Laboratory test battery of high-speed pilots
Current laboratory test battery for psychological screening of high-speed train pilots by RDSO, Lucknow, was used to find out its correlations with OSI test. It consists of various tests such as test of form perception and perceptual speed (Fp), test of complex reaction time (Crt), test of speed perception (Spt), test of visual differentiating attention (Vda-f and Vda-s), test of concentration (Gbt) and composite T-score calculated on parameters. All high-speed train pilots were subjected to the laboratory test.
Data analysis techniques
The data collected through various tools were tabulated and put to rigorous statistical treatment. Descriptive statistics like percentage, mean, Standard Deviation (SD), t-test and coefficient of correlation (r) were used on need basis.
| Results|| |
Mean of OSI of railway engine pilots was higher to that of office clerks and difference (t = 9.466, P < 0.01 level) was highly significant [Table 2]. Means of all the 12 occupational stressors were comparatively higher in engine pilots than office clerks [Figure 1].
|Table 2: Difference of Occupational Stress Index between railway engine pilots and office clerks|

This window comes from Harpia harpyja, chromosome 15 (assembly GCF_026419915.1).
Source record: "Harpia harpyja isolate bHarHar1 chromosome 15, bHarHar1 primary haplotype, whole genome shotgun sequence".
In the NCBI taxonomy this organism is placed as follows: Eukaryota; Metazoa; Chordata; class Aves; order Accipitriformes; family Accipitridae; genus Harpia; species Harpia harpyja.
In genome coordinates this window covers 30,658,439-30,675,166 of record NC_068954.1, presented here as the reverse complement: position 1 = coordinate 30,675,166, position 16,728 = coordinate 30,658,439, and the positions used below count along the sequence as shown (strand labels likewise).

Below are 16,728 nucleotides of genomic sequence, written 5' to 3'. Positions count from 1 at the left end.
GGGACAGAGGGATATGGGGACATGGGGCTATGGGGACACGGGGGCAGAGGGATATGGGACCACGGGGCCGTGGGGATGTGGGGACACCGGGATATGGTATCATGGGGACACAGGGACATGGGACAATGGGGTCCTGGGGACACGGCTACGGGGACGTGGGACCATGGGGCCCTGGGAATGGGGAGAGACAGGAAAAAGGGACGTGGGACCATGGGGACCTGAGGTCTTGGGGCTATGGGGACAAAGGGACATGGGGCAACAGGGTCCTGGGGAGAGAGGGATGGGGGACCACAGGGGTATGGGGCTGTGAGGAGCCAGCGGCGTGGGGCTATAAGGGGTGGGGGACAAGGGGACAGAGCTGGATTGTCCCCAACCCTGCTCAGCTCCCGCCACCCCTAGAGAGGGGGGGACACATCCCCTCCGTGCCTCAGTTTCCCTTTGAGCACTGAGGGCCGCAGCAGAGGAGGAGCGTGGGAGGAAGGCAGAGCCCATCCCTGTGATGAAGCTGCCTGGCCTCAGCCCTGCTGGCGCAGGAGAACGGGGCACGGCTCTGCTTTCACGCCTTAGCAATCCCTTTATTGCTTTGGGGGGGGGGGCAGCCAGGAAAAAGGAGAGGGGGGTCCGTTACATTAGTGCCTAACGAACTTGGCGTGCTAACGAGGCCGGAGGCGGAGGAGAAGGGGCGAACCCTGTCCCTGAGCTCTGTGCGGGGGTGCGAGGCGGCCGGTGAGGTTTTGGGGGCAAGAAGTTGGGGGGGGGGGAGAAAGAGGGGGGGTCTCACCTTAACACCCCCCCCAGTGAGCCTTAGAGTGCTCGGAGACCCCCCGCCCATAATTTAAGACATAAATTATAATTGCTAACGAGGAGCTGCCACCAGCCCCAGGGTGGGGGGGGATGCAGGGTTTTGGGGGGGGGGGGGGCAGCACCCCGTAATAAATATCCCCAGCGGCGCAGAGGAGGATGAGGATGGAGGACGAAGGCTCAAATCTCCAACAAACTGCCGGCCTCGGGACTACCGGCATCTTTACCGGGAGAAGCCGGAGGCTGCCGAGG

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|Figure 1: Difference of occupational stressors between railway engine pilots and offi ce clerks|
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Mean of OSI of goods train pilots was higher in comparison to those of high-speed train pilots and passenger train pilots and differences (t = 5.25 and 5.31, P < 0.01 level) were highly significant. However, difference of OSI between high-speed train pilots and passenger train pilots was found to be statistically insignificant [Table 3]. Means of all the 12 occupational stressors of goods train pilots were higher in comparison to those of high-speed and passenger train pilots. First highest stressor in all pilot categories was role overload, followed by role conflict [Figure 2].